The BOC Blast 348 – Coronavirus Logistic Challenges

Coronavirus Logistic Challenges

Dear Customer,

For a word to define the current situation, I would use fluid. Typically after CNY, there are some planned canceled sailings due to a lack of volume since the factories close for the normal holiday period. Now with the extended closures due to the Coronavirus, the carriers, both ocean and air, suddenly are canceling additional services that were not originally scheduled to be aborted. Below you can see the JOC article which details some new unplanned blank ocean sailings announced. In regards to air capacity and services, 1/3 of all air freight cargo moves in passenger planes. With almost all passenger services to and from China for the next several weeks suspended, we believe there will be a lack of air capacity and rising air prices until at least the end of March. As some of the factories begin to open on Monday, we have also identified that inland pick up at the Chinese factory is going to be a major issue. Many of the truck drivers who come from outside of the port areas, will not have returned to work due to Coronavirus human mobility restrictions. The human mobility restrictions are overseen by the central China government but the local Chinese municipalities have been granted additional authority to restrict human travel within their own region. We will keep you informed as we get the details but I would plan for potential delays due to sudden changes in service for weeks to come. Transparency and updated information will be the key role we will play and help you pass all the information on to your customers. We will get through this terrible affliction together.

If you have any questions or would like to discuss this further please feel free to contact your local BOC Representative.

Maersk blanks trans-Pacific sailings, citing coronavirus

JOC Staff | Feb 05, 2020 5:40PM EST | JOC – MARITIME NEWS – CONTAINER LINES

Maersk on Wednesday said it was cancelling six Asian service sailings to North and South America due to the extended Lunar New Year holiday triggered by the coronavirus outbreak, and warned that although Chinese port container operations continue, refrigerated plug scarcity is slowing reefer shipments. More carriers operating on the trans-Pacific are expected to follow Maersk’s lead.

The message to customers from Maersk comes after Alphaliner warned that China’s response to the coronavirus and carrier reaction to the extended Chinese New Year holidays will cut the country’s first quarter container volume by more than 6 million TEU. Such a drop will shave 0.7 percent off global volume for the full year.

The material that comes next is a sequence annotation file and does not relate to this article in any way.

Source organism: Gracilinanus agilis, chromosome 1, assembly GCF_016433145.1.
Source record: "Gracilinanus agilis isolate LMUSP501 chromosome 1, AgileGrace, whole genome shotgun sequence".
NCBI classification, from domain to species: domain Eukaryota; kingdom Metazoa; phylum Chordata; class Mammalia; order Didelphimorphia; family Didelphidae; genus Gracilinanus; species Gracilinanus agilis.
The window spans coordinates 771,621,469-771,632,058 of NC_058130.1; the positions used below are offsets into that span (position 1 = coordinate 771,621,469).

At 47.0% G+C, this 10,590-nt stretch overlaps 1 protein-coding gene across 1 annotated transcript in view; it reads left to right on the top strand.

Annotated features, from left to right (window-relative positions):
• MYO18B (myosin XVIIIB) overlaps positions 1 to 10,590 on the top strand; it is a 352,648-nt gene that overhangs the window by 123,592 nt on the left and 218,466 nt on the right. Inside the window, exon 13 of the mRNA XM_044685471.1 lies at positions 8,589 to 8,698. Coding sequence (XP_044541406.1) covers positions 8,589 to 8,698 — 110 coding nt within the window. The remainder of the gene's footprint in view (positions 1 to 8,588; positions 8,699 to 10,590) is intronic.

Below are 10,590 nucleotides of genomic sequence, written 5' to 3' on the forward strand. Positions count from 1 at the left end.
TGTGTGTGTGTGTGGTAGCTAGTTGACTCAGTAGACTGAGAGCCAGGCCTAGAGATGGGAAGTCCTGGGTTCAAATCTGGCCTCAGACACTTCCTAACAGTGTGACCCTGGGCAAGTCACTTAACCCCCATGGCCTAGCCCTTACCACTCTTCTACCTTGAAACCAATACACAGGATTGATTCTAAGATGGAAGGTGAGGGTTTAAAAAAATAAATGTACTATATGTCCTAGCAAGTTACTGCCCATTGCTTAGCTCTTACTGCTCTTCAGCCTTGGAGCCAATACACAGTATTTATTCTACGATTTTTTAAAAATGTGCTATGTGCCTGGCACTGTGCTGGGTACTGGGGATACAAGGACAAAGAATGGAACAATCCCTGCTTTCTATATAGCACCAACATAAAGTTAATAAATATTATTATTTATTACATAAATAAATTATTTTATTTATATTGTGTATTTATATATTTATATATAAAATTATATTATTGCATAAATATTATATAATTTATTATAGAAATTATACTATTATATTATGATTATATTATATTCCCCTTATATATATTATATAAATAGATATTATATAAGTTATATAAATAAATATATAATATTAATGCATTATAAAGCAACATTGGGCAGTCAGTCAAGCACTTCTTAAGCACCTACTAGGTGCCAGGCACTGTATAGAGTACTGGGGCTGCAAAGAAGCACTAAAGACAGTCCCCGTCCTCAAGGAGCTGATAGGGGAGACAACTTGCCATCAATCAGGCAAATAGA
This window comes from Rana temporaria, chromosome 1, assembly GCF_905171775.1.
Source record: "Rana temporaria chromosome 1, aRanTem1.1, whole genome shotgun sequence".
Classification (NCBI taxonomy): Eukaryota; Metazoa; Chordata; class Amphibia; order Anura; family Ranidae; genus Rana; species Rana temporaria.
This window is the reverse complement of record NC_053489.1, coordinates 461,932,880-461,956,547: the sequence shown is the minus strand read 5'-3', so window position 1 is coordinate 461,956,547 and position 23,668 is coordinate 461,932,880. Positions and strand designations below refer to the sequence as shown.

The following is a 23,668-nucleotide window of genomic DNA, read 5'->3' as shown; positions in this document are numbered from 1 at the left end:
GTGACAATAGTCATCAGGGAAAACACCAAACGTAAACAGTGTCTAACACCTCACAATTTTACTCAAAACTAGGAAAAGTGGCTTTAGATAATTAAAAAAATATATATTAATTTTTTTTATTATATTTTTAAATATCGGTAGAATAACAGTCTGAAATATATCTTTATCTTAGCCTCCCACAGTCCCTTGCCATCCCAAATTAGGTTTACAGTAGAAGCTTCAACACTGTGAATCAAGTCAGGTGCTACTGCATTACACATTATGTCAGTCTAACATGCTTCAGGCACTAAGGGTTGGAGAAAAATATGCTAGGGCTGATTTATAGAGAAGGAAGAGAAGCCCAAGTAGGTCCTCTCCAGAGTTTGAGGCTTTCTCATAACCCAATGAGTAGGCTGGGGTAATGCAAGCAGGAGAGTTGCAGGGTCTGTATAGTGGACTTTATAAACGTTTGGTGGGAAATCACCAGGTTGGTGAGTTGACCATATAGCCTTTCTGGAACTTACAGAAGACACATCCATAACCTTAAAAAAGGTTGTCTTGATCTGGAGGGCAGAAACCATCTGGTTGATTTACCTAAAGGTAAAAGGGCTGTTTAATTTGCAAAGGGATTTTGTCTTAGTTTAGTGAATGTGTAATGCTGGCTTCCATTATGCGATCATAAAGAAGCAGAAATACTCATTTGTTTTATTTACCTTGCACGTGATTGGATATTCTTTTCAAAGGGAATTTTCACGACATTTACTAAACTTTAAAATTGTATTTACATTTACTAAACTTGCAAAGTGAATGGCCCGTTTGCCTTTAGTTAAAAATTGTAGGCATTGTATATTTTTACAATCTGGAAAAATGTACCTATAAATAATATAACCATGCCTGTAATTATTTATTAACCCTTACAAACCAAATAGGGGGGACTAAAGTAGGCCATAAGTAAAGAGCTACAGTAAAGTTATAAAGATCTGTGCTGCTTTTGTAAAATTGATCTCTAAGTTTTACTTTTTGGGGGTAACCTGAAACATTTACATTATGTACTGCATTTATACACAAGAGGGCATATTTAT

In its customer notice, Maersk said the backlog of barge operations from Wuhan, the origin of the coronavirus, was easing, and it was working with reefer shippers to mitigate port plug-in power capabilities. Maersk announced the cancellation of the following sailings:

  • Feb. 2 from Kaohsiung on the TP9 to the US West Coast
  • Feb. 9 from Yantian on the TP2 connecting to US West Coast
  • Feb. 17 from Ningbo on the TP18 toward the US East Coast
  • Feb. 7, Feb. 14, and Feb. 21 sailings from Ningbo on the AC3 to the South American West Coast

Alphaliner noted 2M, of which Maersk is a member with Mediterranean Shipping Co., will cancel an additional two China-North Europe sailings in February, and the Ocean Alliance is believed to be blanking three sailings in February on the China-US West Coast trade.

“The full impact of the Chinese coronavirus outbreak on container volumes will not be fully measurable until ports announce their throughput numbers for the first quarter,” Alphaliner noted in its weekly newsletter.

Beijing has extended the Chinese New Year holidays by a week. Factories are supposed to reopen on Feb. 10, but as the number of deaths and infections rises, that date might be extended further. There are also severe travel restrictions in force across most of the country and limited cross-provincial movement, so even if the holiday ends this weekend, the factories’ migrant workforce will find it difficult to get to work.

Beijing has extended the Chinese New Year holidays by a week. Factories are supposed to reopen on Feb. 10, but as the number of deaths and infections rises, that date might be extended further. There are also severe travel restrictions in force across most of the country and limited cross-provincial movement, so even if the holiday ends this weekend, the factories’ migrant workforce will find it difficult to get to work.